Caro found that from fifty to seventy percent of 45 FM patients responded positively (<50% reduction in pain) to IVIG ((0.4 g/kg/day for 5 days followed by 1.2 g/kg every 3 weeks, given as 0.4 g/kg/day). The pain reduction usually started five days after the end of the first course of IVIG and then peaked at 3-6 months.  Relapse may occur after that.

Caro, who has been treating and studying Fibromyalgia for decades, stated that he’s had more success using immune modulating treatments than using traditional approaches using  FDA approved drugs.

Post Poliomyelitis Syndrome (PPS)

Pain associated with poliomyelitis relapse decades after apparent recovery presents an interesting case for immune mediated therapies. The pain, which usually occurs in combination with muscle weakness and atrophy, and can be severe, is localized to the muscles and joints.  Neuropathic pain usually occurs in combination with nerve compression or disc herniation.

Structural components do not tell the entire story, however. Increased cytokine levels in the cerebral spinal fluid, serum and peripheral blood suggest systemic inflammation is present and may be contributing to pain.

Four studies examining IVIG effectiveness in PPS found significant reductions in CSF cytokines, reduced TNF-a levels in the blood, significant clinical improvement, increased muscle power, quality of life and/or reduced pain. Decreased pain levels were still evident a year after treatment in one study.

One of the authors reported 35% of PPS patients experienced a greater than 50% reduction in pain

Complex Regional Pain Syndrome (CRPS)

CRPS is one of the most painful disorders known. We saw in a recent blog that autoimmune processes appear to play a significant role in some CRPS patients.

An open-label trial of low-dose IVIG (0.5g/kg) found that 3/11 CRPS patients received >70% pain relief – an astounding feat in CRPS – after repeated treatments. Six of eleven received no benefit.  The pain, unfortunately, returned to baseline levels within three months.


Long term use of IVIG completely eliminated CRPS in some patients

In a small follow up trial three patients who had received >30% relief continued on a weekly maintenance dose (0.5g/kg or 1g/kg). Not only did two of the three patients experience ‘profound and sustained pain reduction” during the 3-12 months they were on the drug, but both remained in remission 12 months after the termination of the treatment.

Given the successes the following “Liverpool” protocol was suggested in CRPS:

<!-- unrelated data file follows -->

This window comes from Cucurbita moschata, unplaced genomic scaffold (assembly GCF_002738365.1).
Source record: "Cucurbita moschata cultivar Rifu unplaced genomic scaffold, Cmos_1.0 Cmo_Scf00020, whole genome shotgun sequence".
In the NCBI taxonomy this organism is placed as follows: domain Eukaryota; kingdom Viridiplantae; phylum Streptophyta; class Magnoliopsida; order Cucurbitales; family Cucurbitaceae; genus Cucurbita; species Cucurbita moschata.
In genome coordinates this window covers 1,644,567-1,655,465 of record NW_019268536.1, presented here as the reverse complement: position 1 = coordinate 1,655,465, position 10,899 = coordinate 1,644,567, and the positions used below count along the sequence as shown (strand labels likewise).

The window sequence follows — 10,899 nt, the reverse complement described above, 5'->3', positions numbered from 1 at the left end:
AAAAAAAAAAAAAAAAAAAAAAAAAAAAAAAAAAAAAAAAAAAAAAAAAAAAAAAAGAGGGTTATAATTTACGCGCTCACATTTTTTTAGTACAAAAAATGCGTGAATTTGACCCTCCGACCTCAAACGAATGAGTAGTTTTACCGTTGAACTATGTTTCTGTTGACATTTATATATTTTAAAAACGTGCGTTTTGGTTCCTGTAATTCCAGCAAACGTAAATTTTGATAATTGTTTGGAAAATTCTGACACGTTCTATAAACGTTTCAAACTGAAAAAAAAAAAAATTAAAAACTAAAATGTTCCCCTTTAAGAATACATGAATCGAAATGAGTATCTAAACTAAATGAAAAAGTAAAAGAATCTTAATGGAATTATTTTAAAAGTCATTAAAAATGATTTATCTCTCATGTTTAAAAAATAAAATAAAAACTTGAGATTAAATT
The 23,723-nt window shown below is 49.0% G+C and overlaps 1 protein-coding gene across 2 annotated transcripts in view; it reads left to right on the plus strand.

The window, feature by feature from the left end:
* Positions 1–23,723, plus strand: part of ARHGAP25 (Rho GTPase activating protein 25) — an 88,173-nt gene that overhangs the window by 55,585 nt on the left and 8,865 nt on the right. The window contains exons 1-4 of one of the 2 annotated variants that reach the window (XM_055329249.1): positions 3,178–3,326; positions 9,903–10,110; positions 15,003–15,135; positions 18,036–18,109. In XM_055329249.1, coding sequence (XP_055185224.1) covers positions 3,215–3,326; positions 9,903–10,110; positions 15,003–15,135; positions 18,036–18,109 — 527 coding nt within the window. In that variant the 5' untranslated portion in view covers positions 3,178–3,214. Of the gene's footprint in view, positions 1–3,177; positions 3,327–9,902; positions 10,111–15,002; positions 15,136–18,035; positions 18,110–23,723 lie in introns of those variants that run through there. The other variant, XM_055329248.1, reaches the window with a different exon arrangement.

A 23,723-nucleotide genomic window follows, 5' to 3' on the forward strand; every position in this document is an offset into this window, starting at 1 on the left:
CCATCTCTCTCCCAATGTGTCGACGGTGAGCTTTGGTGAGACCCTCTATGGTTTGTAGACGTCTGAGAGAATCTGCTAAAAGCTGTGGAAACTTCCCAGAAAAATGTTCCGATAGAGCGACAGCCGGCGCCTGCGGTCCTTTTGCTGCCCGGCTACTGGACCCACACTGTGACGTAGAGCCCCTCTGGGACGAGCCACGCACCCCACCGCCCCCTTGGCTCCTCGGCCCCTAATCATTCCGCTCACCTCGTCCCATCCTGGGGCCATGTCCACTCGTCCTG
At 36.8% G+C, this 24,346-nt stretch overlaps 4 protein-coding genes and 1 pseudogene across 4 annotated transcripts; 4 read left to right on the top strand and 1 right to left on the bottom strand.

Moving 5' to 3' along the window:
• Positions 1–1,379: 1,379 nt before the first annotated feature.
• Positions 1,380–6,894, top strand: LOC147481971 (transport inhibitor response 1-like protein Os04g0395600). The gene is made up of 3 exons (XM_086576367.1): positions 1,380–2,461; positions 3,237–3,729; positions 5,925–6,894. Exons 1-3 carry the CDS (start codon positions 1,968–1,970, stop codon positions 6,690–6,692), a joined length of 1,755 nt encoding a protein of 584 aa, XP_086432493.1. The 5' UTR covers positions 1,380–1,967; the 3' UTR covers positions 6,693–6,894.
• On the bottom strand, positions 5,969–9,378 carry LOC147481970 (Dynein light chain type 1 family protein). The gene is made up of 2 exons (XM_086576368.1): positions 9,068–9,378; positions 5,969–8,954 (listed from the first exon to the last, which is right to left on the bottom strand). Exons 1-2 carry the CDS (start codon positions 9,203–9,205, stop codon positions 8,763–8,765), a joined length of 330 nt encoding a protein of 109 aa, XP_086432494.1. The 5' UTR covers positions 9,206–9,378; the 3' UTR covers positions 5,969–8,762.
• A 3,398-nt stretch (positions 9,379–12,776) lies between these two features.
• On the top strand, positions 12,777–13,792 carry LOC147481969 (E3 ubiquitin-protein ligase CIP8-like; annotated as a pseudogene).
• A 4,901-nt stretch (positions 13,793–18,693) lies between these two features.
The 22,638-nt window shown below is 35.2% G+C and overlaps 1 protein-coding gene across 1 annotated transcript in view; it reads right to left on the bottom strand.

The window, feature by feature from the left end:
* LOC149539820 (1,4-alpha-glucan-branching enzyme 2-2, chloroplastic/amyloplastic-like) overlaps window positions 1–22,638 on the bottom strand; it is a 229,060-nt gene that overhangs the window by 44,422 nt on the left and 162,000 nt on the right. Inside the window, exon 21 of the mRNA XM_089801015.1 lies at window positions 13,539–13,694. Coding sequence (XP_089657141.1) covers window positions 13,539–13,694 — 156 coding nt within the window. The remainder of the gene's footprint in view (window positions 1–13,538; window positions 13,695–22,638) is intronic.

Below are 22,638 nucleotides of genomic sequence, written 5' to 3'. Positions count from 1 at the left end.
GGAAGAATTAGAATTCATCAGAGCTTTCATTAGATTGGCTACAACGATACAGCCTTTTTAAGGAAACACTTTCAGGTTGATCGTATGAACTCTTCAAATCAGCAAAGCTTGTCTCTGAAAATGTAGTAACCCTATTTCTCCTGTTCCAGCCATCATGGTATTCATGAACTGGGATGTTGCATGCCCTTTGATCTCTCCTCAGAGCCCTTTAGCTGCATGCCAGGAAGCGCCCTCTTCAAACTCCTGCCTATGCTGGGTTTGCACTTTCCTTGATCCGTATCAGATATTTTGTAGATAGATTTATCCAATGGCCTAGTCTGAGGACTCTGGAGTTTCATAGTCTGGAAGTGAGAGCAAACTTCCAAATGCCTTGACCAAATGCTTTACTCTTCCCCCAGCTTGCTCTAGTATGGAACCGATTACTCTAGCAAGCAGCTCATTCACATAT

1. Patients should first be treated with an intravenous loading dose of 0.5 g/kg; if >40% pain relief is achieved, patients should—commencing 2 weeks after the loading dose—be offered
  2. a trial of 6–12 months of low-dose maintenance treatment; either 0.5 g/kg/month divided into weekly portions (or even smaller portions if a “push technique” is used instead of a pump) for subcutaneous therapy, or 0.5 g/kg every 3 weeks intravenously
  3. after 3–6 months an attempt should be made to halve these doses,
  4. after 6–12 months an attempt should be made to stop treatment.

A multicenter trial examining the efficacy of long term IVIG use in CRPS is currently underway in the UK.

Diabetic Polyneuropathy

Diabetes mellitus is the commonest cause of peripheral neuropathy.  The most intense kind of peripheral neuropathy in diabetes is diabetic lumbosacral radiculoplexus neuropathy (DLRPN), an extremely painful and difficult to treat form of peripheral neuropathy.

Eighty percent of five patients with diabetic polyneuropathy responded well to IVIG with pain intensity dropping from 77/100 on the Visual Analogue Scale (VAS) to 33.  Pain reduction peaked at one to two months and one patient relapsed at seven months.


Some diabetic neuropathy patients that didn’t respond to steroids – did respond to IVIG

The fact that general inflammatory markers (erythrocyte sedimentation rate, rheumatoid factor, antinuclear antibodies) are negative in DLRPN, yet anti-inflammatory treatments may be helpful suggests DLRPN consists of a local microvasculitis.  Indeed, the reduction in pain with IVIG makes sense if ischemic damage to the nerve roots and peripheral nerves has been caused by a microvasculitis.

Some patients that responded to IVIG do not respond to the immune suppressant effects of steroids.